How to “Level Up” Your Garden
by Choosing the Right Seeds

by Tayler Jenkins
of Urban Farm University

Are you choosing the BEST seeds for your garden? How do you know? Is it because they’re organic, heirloom, or non-GMO?

What if I told you that you can grow fruits and veggies even more nutritious, delicious, and resilient than those from your favorite seed catalog… without spending a dime?

Join me as we embark on a journey to learn about seed labels, where seeds come from, and how you can use seeds to grow a garden that gets better every year.

What do the labels on seed packets mean?

Open Pollinated: Most common seed type. Can be saved. Most plants are open pollinated if they aren’t labeled as F1 or hybrid.

Organic: Grown using USDA certified organic methods, which also means they are non-GMO.

F1 or Hybrid : Commercially produced seed varieties, created by natural pollination between two different parent plants which are “crossed” to create a new one showcasing the desired traits of each variety. Most people do not recommend saving these seeds because of genetic instability and instead purchase new ones each time (although Bill McDorman debunks this idea in his webinar Who Owns Our Seeds – see below).

Heirloom: Varieties, usually open-pollinated, that have been grown and passed down for years, protected from unintentional cross-breeding. Were more commonly grown before the introduction of commercial hybrid seeds in the 1950s.

While F1 or hybrid varieties may seem tempting, and sometimes have a place in the garden, most people believe that their high performance only lasts one generation and do not save the seeds.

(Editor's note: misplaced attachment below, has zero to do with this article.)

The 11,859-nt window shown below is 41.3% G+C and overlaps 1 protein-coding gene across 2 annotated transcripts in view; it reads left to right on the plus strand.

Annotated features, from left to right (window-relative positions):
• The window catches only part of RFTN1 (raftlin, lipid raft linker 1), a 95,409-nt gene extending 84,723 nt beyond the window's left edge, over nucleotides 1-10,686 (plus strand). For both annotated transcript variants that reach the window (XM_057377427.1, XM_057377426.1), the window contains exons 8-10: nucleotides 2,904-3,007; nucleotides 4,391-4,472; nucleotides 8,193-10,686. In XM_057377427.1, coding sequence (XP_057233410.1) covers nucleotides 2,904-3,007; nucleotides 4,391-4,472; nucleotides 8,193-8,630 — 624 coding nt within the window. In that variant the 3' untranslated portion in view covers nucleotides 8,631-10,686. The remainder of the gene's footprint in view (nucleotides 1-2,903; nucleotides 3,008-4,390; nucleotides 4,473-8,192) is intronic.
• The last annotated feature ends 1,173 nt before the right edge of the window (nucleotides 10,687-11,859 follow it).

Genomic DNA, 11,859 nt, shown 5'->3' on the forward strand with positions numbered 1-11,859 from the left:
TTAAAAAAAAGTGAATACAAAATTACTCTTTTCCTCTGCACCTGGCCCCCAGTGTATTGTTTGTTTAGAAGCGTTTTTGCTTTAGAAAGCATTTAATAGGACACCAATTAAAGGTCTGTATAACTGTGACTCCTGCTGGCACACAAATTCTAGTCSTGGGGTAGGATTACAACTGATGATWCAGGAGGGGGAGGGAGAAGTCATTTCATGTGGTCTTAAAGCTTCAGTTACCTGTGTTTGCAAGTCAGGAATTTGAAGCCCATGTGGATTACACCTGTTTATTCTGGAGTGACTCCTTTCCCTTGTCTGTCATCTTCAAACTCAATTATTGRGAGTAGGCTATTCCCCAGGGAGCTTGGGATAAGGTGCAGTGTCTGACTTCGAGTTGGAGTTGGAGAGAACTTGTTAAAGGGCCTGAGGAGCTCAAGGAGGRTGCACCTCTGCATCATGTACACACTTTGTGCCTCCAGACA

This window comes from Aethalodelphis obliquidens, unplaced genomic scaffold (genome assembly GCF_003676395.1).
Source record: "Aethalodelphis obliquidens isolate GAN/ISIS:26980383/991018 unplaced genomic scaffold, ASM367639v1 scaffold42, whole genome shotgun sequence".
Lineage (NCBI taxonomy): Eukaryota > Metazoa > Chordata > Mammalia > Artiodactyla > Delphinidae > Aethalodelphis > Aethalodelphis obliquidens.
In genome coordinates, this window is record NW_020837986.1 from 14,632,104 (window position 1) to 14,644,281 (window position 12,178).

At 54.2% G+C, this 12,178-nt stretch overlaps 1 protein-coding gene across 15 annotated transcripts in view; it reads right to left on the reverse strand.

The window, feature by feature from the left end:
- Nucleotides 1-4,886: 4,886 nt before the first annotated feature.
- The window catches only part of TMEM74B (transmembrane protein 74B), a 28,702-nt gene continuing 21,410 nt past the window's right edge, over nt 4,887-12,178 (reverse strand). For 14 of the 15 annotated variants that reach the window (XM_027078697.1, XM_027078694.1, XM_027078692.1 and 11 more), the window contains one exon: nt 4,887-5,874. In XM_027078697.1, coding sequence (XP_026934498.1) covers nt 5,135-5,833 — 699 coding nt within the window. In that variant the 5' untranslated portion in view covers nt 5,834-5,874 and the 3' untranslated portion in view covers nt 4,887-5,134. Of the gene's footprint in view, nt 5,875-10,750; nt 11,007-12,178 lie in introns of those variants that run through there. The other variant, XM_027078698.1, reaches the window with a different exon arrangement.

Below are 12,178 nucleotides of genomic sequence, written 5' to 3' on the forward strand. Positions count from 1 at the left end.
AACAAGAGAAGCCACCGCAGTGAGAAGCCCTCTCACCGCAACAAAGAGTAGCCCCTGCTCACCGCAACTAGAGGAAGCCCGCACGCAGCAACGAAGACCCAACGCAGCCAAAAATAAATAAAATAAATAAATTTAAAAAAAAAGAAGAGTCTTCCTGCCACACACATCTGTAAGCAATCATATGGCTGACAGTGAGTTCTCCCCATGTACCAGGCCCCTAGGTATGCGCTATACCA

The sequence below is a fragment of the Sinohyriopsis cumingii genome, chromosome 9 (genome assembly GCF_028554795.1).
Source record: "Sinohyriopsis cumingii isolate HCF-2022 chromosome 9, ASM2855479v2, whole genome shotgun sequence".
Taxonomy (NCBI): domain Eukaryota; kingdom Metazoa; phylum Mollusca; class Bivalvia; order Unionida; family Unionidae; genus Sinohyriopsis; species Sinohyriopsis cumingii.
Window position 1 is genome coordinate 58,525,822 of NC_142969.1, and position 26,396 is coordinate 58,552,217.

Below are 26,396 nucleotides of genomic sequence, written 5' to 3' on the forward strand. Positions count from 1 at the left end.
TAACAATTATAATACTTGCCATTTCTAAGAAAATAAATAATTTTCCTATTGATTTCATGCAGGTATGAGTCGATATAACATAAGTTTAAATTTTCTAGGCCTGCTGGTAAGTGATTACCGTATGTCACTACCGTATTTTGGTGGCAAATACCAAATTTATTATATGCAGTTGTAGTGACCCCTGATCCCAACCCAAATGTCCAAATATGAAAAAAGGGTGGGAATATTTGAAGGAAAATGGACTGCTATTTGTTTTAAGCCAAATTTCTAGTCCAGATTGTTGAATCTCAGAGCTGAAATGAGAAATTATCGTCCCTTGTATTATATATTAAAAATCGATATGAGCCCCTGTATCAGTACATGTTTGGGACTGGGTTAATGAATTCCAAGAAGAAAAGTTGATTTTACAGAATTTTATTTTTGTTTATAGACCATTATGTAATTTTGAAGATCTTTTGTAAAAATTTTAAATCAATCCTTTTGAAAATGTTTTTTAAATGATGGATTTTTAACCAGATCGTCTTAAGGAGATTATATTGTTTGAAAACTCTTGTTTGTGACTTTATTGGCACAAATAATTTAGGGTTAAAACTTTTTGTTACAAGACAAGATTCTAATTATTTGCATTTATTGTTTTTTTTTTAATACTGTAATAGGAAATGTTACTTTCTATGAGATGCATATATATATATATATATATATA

Open pollinated seeds are more genetically diverse. In a time when 90% fewer seeds are planted today than 2 generations ago, preserving biodiversity in our seed supply is crucial for the future of our food. Both heirloom and open pollinated seeds have stood the test of time. Plus, choosing heirloom varieties introduces us to unique historical varieties.

Where do our seeds come from?

Did you know that just 3 companies control 62% of all seeds, and more than half of our seeds are controlled by chemical corporations?

Unless we’re saving our own, it’s not easy to know where our seeds are coming from. And the information you need to know is too vast to be covered in this article.

To cover this big topic, I invite you to join Urban Farm U for a free webinar to learn the current status of seed ownership, how this impacts our health and seed supply as home gardeners, and how we can be informed and in control of our own food and health.

We’ve teamed up with seed expert and Urban Farm U faculty member Bill McDorman to bring you this jaw-dropping presentation that will dispel myths about seeds and completely transform the way you interact with your garden.

We are offering a special holiday encore of the webinar for FREE to watch anytime between December 16th-18th.

Sign up now to get updates and attend the webinar.

I signed up for the webinar, now what?